I recently returned from spending a month on a silent retreat practicing a style of Buddhist meditation that originated in India about 2,500 years ago. It’s a practice that I’ve been doing for almost ten years and that has become an important part of my life, and while I don’t always go on retreat for such an extended length of time, I usually set aside anywhere from a week to a month each year to enter a space that’s in many ways counter-cultural and often, I think, misunderstood.
It occurred to me this year as I was sitting, as doing such retreats or just meditating is colloquially called, that many people might not have an accurate sense of what it’s like to go on retreat or an understanding of why anyone would choose to do something like it when time, and especially time spent with those we care about, is often such a scarcity. So this six part series, which I’ll post over the course of this week, is basically a primer for those that have ever wondered what the heck I’m doing when I disappear for a couple of weeks a year and don’t answer my emails.
As a warning, while this series of posts is not solely dedicated to issues of philosophy, existentialism, religion and the like, some of my personal views on such topics are discussed. If this kind of thing makes you uncomfortable, well, that’s healthy. They make most people uncomfortable. They hit pretty close to home in terms of our experience of life, something that basically everyone is attempting to understand one way or another. If these things in no way make you think twice, please email me and let me know what you’ve figured out that I haven’t. Final caveat: the views shared here are mine and constrained entirely by my own experience, others that go on these sorts of retreats very well may think about them differently or sit at retreats of different styles or traditions that my descriptions don’t represent.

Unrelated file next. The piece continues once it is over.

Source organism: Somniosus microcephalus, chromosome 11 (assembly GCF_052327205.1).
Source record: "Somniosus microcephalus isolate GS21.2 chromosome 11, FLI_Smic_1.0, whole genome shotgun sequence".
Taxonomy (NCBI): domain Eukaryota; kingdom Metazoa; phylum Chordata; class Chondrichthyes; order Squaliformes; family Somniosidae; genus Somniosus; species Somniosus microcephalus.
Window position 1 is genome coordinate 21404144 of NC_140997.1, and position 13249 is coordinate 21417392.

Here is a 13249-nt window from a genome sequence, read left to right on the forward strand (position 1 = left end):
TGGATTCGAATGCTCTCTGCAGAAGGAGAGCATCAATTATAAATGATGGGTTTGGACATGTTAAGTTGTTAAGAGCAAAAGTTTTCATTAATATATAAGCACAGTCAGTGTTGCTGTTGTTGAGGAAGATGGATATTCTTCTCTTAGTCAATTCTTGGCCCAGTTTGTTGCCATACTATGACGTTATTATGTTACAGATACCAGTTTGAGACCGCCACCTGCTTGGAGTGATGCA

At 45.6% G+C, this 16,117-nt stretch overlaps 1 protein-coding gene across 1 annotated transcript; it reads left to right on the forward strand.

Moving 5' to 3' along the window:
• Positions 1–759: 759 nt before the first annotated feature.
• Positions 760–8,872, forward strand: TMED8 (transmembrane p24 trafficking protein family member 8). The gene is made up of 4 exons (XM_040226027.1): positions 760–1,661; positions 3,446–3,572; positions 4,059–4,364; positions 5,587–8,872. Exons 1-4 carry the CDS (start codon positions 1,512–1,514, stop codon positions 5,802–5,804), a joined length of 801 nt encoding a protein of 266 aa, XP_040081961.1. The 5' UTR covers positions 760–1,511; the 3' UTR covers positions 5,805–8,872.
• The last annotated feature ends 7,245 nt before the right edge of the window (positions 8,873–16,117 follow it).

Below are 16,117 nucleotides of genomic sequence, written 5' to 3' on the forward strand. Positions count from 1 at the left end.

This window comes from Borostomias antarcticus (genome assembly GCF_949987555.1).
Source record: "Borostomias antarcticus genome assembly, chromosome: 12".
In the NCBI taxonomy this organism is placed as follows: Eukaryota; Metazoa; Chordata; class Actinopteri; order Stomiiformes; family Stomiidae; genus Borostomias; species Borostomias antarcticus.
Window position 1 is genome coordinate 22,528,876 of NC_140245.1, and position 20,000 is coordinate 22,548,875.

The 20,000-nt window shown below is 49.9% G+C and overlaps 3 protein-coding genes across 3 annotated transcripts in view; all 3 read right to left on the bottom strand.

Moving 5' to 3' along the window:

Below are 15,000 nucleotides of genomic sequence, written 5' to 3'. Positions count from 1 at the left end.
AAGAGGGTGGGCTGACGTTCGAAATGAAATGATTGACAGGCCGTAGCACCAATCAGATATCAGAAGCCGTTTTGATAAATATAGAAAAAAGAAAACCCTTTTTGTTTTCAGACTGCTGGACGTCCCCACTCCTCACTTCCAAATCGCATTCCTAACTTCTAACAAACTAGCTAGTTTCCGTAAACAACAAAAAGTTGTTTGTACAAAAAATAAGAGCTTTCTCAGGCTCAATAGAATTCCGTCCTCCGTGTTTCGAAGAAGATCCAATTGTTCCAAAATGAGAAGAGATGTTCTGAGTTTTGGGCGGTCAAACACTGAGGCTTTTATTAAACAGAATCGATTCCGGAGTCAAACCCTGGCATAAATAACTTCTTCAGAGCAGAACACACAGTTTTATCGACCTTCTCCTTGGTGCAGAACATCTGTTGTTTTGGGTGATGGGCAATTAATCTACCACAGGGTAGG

For this project I also decided to take a somewhat nontraditional discursive style. I figured rather than directly tackling the large and complicated question of what these retreats are about, I’d take a classic Buddhist approach of describing an experience in terms of what it’s not. So, the following posts, save the last one, will describe the retreat experience for the most part in the negative. I thought this might be useful, as articulating some common misconceptions about something that is fraught with them is often a good way of getting people’s heads around what the experience actually is. However, there is often a grain of truth upon which misconceptions are based, and I’ll do my best to give each half truth its due as I write. In the final post, I’m going foolishly attempt to explain what this whole enterprise of going on retreats and not talking and not emailing and going through both horrible and wonderful mindstates is all about (at least for me). I hope you follow, comment and enjoy!
Tomorrow – Not a Spa.